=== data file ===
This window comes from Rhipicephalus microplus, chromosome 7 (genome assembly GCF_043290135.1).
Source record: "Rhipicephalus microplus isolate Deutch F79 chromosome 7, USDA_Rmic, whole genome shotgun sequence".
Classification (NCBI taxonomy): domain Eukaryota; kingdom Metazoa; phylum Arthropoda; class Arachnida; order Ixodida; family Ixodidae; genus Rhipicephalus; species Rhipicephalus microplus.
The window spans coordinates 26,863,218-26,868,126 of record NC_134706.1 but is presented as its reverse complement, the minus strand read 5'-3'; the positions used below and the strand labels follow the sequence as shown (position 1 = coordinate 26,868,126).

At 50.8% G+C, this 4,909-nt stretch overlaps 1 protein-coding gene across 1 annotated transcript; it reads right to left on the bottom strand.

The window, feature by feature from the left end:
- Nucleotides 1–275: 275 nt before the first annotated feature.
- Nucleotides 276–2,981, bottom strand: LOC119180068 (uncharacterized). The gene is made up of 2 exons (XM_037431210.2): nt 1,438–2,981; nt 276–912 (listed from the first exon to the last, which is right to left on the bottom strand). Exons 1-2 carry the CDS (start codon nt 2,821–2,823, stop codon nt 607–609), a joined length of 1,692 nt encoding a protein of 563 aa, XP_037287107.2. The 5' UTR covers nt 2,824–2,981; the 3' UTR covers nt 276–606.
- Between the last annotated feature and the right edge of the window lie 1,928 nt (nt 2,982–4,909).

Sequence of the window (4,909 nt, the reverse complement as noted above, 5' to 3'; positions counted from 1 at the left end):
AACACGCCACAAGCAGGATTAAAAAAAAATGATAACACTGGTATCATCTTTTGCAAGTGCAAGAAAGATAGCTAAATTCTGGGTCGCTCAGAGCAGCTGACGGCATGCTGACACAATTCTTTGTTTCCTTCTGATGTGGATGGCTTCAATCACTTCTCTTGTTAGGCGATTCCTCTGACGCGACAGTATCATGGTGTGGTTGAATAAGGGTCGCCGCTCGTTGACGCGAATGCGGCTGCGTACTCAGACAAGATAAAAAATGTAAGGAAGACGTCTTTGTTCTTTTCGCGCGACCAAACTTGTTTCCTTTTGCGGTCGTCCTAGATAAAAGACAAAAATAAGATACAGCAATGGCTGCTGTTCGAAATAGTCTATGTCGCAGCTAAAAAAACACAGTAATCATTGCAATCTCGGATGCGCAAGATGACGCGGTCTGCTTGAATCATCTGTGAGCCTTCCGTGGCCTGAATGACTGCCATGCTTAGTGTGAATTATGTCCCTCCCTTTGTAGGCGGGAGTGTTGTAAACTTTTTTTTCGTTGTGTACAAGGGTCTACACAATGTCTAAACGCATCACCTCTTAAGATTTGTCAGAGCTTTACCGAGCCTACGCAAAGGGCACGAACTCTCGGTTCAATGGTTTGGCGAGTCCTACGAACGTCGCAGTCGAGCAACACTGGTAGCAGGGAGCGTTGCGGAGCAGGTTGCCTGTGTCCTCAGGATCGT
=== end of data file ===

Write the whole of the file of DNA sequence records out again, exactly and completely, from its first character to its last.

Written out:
This window comes from Rhipicephalus microplus, chromosome 7 (genome assembly GCF_043290135.1).
Source record: "Rhipicephalus microplus isolate Deutch F79 chromosome 7, USDA_Rmic, whole genome shotgun sequence".
Classification (NCBI taxonomy): domain Eukaryota; kingdom Metazoa; phylum Arthropoda; class Arachnida; order Ixodida; family Ixodidae; genus Rhipicephalus; species Rhipicephalus microplus.
The window spans coordinates 26,863,218-26,868,126 of record NC_134706.1 but is presented as its reverse complement, the minus strand read 5'-3'; the positions used below and the strand labels follow the sequence as shown (position 1 = coordinate 26,868,126).

At 50.8% G+C, this 4,909-nt stretch overlaps 1 protein-coding gene across 1 annotated transcript; it reads right to left on the bottom strand.

The window, feature by feature from the left end:
- Nucleotides 1–275: 275 nt before the first annotated feature.
- Nucleotides 276–2,981, bottom strand: LOC119180068 (uncharacterized). The gene is made up of 2 exons (XM_037431210.2): nt 1,438–2,981; nt 276–912 (listed from the first exon to the last, which is right to left on the bottom strand). Exons 1-2 carry the CDS (start codon nt 2,821–2,823, stop codon nt 607–609), a joined length of 1,692 nt encoding a protein of 563 aa, XP_037287107.2. The 5' UTR covers nt 2,824–2,981; the 3' UTR covers nt 276–606.
- Between the last annotated feature and the right edge of the window lie 1,928 nt (nt 2,982–4,909).

Sequence of the window (4,909 nt, the reverse complement as noted above, 5' to 3'; positions counted from 1 at the left end):
AACACGCCACAAGCAGGATTAAAAAAAAATGATAACACTGGTATCATCTTTTGCAAGTGCAAGAAAGATAGCTAAATTCTGGGTCGCTCAGAGCAGCTGACGGCATGCTGACACAATTCTTTGTTTCCTTCTGATGTGGATGGCTTCAATCACTTCTCTTGTTAGGCGATTCCTCTGACGCGACAGTATCATGGTGTGGTTGAATAAGGGTCGCCGCTCGTTGACGCGAATGCGGCTGCGTACTCAGACAAGATAAAAAATGTAAGGAAGACGTCTTTGTTCTTTTCGCGCGACCAAACTTGTTTCCTTTTGCGGTCGTCCTAGATAAAAGACAAAAATAAGATACAGCAATGGCTGCTGTTCGAAATAGTCTATGTCGCAGCTAAAAAAACACAGTAATCATTGCAATCTCGGATGCGCAAGATGACGCGGTCTGCTTGAATCATCTGTGAGCCTTCCGTGGCCTGAATGACTGCCATGCTTAGTGTGAATTATGTCCCTCCCTTTGTAGGCGGGAGTGTTGTAAACTTTTTTTTCGTTGTGTACAAGGGTCTACACAATGTCTAAACGCATCACCTCTTAAGATTTGTCAGAGCTTTACCGAGCCTACGCAAAGGGCACGAACTCTCGGTTCAATGGTTTGGCGAGTCCTACGAACGTCGCAGTCGAGCAACACTGGTAGCAGGGAGCGTTGCGGAGCAGGTTGCCTGTGTCCTCAGGATCGT